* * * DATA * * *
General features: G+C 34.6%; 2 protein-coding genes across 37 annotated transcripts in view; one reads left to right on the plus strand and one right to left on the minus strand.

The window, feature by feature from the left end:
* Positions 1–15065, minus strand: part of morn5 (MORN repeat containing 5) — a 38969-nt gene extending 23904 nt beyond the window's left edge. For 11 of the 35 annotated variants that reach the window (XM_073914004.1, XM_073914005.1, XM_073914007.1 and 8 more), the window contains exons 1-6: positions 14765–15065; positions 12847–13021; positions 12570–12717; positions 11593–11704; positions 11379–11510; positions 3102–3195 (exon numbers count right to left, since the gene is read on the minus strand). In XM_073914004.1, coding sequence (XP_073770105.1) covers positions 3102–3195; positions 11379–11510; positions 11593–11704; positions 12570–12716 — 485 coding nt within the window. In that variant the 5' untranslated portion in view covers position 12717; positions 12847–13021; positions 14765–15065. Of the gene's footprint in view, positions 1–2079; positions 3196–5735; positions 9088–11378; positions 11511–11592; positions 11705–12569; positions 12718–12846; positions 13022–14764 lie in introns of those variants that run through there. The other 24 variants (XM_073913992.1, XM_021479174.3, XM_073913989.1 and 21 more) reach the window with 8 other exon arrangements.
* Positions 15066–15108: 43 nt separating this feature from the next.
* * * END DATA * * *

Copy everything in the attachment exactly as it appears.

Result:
General features: G+C 34.6%; 2 protein-coding genes across 37 annotated transcripts in view; one reads left to right on the plus strand and one right to left on the minus strand.

The window, feature by feature from the left end:
* Positions 1–15065, minus strand: part of morn5 (MORN repeat containing 5) — a 38969-nt gene extending 23904 nt beyond the window's left edge. For 11 of the 35 annotated variants that reach the window (XM_073914004.1, XM_073914005.1, XM_073914007.1 and 8 more), the window contains exons 1-6: positions 14765–15065; positions 12847–13021; positions 12570–12717; positions 11593–11704; positions 11379–11510; positions 3102–3195 (exon numbers count right to left, since the gene is read on the minus strand). In XM_073914004.1, coding sequence (XP_073770105.1) covers positions 3102–3195; positions 11379–11510; positions 11593–11704; positions 12570–12716 — 485 coding nt within the window. In that variant the 5' untranslated portion in view covers position 12717; positions 12847–13021; positions 14765–15065. Of the gene's footprint in view, positions 1–2079; positions 3196–5735; positions 9088–11378; positions 11511–11592; positions 11705–12569; positions 12718–12846; positions 13022–14764 lie in introns of those variants that run through there. The other 24 variants (XM_073913992.1, XM_021479174.3, XM_073913989.1 and 21 more) reach the window with 8 other exon arrangements.
* Positions 15066–15108: 43 nt separating this feature from the next.